Cotula australis (Sieber ex Spreng.) Hook.f., Fl. Nov.-Zel. 1: 128 (1852) 128 1852. (syn: Anacyclus australis Sieber ex Spreng.; Cotula venosa Colenso; Lancisia australis (Sieber ex Spreng.) Rydb.; Soliva tenella A.Cunn.; Strongylosperma australe (Sieber ex Spreng.) Less.);
Distribution: India: wide spread weed along rivers, marshy places, etc., between 1500- 2000 m. Himachal Pradesh, Uttar Pradesh, Arunachal Pradesh, Meghalaya, W. Bengal, Tamil Nadu and Kerala; China, Sri Lanka, Australia, S. Africa and W. USA (as per BSI Flora of India)
Prostrate herb; branchlets ascending. Leaves alternate, pinnatifid, to 1.5 x 0.8 cm; segments linear. Capitulum solitary, terminal, heterogamous, disciform, 4 mm wide; peduncle to 5 cm. Involucre campanulate, 4 mm wide. Phyllaries 2-seriate, oblong, 2 mm. Ray florets 0. Outer florets pistillate, fertile, several-seriate, without corolla. Achenes obovate, 1.2 mm. Inner florets bisexual, tubular, 3 mm, 4-lobed. Pappus minute, auriculate. Stamens 4; anther-base obtuse. Achenes 8 mm, sessile.
Flowering and fruiting: February-December
River banks and marshy places
(Attributions- Dr. N Sasidharan (Dr. B P Pal Fellow), Kerala Forest Research Institute, Peechi from India Biodiversity Portal)
Cotula australis is a species of plant in the daisy family known by the common names Bachelor’s Buttons, annual buttonweed, southern waterbuttons and Australian waterbuttons. This small plant is native to Australia and New Zealand, but it is known in other areas of the world as a common weed (South America, California, Mexico, South Africa, etc.).
Asteraceae Fortnight Part 2-Discoid Heads: Herb 2 for id from Shimla- NS 33 : 9 posts by 5 authors. Attachments (4)
This herb was again shot from Shimla area.. please help in id.. pics are poor, but I hope can give some clues.. Cotula??
I hope Matricaria matricaroides– efi thread
It appears as Cotula australis to me.
Based on the photographs it is very difficult to conform either of the ID. For me it looks … is the best person to decide the species in view of the difference of opinion by … and … … may compare the characters based on the link and details provided by … and decide.
one definitive way to find out. was it erect and not sprawlingt, low growing ( erect : Matricaria matricaroides) the other kinda sprawling. But the best way is gandmother’s way: take the eaves or even the flower head…. crush it and smell: if it smells like something appetizing like say chamomile or even pineapple: its Matricaria matricaroides. In american midwest the young leaves are foraged for salad. otherwise its the noxious weed thin the Australians are trying to get rid of.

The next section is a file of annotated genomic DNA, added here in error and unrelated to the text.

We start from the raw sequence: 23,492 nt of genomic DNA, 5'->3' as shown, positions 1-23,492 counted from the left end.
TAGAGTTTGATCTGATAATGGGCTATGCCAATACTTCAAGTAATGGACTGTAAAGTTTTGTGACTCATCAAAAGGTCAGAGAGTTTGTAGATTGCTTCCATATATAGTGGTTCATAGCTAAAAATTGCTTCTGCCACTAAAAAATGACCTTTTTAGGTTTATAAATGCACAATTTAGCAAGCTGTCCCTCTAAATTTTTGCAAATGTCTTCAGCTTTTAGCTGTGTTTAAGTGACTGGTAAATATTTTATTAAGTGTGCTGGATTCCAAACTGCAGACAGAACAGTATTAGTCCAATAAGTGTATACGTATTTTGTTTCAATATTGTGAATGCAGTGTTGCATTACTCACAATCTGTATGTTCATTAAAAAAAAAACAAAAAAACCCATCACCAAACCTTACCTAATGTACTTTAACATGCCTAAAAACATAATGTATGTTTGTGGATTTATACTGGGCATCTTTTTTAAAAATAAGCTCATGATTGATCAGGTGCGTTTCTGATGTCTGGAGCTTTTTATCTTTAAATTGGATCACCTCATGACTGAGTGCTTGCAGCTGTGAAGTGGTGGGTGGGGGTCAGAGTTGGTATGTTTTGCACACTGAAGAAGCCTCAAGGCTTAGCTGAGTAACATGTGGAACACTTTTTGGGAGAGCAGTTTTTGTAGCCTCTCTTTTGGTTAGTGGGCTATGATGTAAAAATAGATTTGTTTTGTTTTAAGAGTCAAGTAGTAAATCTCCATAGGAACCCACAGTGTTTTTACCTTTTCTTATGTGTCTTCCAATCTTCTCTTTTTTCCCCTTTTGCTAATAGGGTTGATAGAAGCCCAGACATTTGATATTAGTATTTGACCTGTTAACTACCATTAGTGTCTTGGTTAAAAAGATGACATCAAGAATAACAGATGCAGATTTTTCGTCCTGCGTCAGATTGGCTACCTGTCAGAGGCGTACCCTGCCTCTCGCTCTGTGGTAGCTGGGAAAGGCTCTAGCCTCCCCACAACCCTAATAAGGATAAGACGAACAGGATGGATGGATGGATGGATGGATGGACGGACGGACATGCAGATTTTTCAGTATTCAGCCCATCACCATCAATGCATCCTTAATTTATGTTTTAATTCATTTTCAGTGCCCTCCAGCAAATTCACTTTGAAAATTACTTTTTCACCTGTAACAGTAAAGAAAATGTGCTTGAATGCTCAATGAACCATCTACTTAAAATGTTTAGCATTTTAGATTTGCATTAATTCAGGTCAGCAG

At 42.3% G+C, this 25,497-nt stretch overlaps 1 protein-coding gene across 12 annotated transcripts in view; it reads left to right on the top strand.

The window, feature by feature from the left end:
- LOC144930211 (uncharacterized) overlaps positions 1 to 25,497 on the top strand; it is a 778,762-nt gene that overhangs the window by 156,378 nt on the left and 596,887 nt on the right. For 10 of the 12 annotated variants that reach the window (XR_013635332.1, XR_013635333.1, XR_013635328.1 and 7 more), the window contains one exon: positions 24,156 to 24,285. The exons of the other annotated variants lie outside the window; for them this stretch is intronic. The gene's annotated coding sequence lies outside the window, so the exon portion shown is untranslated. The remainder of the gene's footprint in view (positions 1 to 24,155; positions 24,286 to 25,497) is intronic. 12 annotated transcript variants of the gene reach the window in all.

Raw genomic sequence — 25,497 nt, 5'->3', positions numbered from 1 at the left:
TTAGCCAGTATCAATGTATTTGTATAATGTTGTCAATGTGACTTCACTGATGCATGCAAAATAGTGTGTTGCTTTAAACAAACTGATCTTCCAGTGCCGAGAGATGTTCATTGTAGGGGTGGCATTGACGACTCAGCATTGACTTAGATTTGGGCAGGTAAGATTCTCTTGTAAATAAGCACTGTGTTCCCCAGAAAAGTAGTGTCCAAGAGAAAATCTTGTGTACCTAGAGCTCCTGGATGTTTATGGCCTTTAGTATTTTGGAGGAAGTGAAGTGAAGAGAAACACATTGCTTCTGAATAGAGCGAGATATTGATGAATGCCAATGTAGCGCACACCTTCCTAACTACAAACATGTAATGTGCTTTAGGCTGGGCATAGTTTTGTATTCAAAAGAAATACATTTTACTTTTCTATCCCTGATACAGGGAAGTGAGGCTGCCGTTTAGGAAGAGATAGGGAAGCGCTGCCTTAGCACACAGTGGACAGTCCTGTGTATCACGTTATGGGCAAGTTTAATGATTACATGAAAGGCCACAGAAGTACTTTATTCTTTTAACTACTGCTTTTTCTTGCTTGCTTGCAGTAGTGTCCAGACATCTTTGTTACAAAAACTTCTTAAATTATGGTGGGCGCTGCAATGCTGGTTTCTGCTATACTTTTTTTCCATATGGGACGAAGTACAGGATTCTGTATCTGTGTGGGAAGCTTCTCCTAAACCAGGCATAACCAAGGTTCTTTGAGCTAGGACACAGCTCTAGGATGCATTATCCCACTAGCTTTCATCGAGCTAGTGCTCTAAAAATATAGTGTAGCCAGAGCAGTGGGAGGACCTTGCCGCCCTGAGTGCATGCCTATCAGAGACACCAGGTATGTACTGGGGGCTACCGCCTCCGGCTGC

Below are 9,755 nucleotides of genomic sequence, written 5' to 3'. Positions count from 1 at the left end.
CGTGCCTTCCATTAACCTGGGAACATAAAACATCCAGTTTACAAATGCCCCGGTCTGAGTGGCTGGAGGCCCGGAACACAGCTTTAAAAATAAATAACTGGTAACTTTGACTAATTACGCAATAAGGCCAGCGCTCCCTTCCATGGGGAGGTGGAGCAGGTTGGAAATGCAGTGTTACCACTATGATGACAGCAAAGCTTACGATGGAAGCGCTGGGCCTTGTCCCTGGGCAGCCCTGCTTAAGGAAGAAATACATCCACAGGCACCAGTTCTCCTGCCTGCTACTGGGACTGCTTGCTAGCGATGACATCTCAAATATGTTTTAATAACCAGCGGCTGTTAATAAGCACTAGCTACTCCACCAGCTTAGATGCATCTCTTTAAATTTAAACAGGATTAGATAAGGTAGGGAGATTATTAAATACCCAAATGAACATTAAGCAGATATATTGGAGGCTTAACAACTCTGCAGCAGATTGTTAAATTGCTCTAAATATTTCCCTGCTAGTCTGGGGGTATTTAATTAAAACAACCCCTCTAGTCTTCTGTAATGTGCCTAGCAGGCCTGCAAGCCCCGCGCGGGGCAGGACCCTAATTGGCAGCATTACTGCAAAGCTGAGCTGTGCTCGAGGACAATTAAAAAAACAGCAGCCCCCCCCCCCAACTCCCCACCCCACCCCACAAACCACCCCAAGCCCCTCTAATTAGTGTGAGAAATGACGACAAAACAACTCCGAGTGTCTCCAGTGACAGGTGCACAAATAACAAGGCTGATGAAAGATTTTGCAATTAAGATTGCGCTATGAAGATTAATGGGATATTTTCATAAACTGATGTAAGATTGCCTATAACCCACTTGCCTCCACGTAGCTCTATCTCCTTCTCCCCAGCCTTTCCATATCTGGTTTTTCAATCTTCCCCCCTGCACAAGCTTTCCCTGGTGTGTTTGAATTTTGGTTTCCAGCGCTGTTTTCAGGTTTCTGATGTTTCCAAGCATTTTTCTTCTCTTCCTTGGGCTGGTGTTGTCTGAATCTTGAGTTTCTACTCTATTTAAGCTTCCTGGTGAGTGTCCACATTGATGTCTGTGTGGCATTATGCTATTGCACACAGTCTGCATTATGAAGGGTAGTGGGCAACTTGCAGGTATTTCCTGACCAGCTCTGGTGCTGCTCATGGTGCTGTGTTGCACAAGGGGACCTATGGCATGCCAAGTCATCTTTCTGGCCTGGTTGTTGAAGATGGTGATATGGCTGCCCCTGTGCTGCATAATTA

I think it does not match with other images (other than those of …) at Matricaria matricarioides
It appears close to images of Cotula australis (as suggested by …) at http://www.calflora.org/cgi-bin/species_query.cgi?where-calrecnum=2403
Yes clearly different from my images on Flowers of India and our website.
So … was a sample saved. I guess it was like weed? so abundant.
no harm in taking some herbarium specimen? do you have some? or can you get to the spot again?
Cotula (Asteraceae (Compositae)) page with images of species in efloraofindia : 7 posts by 3 authors.
If you find any mis-identification, pl. let us know. If anybody can send images of other species of this genera (for incorporation in the website), if any, it will be really nice.
Also, if anybody is interested to take up the activity of inserting images on efloraofindia pages from efloraofindia posts, pl. let us know.
Some photos of Cotula australis from Lahore, Pakistan.. captured by me..
grows abundantly in lawns and parks of Lahore during spring season along with Soliva pterosperma and often cofused with this species. leaves of both species look similar but unlike Soliva, C.australis has dimorphic achenes and head forms on a 5 cm long stalk.
Hope photos will be helpful. Thank you.
Thank you very much, …, for these wonderful photos.
My pleasure Sir. i reported first time this species from my area (Punjab Pakistan), that why i photographed its details to confirm its correct identification. Thank you 🙂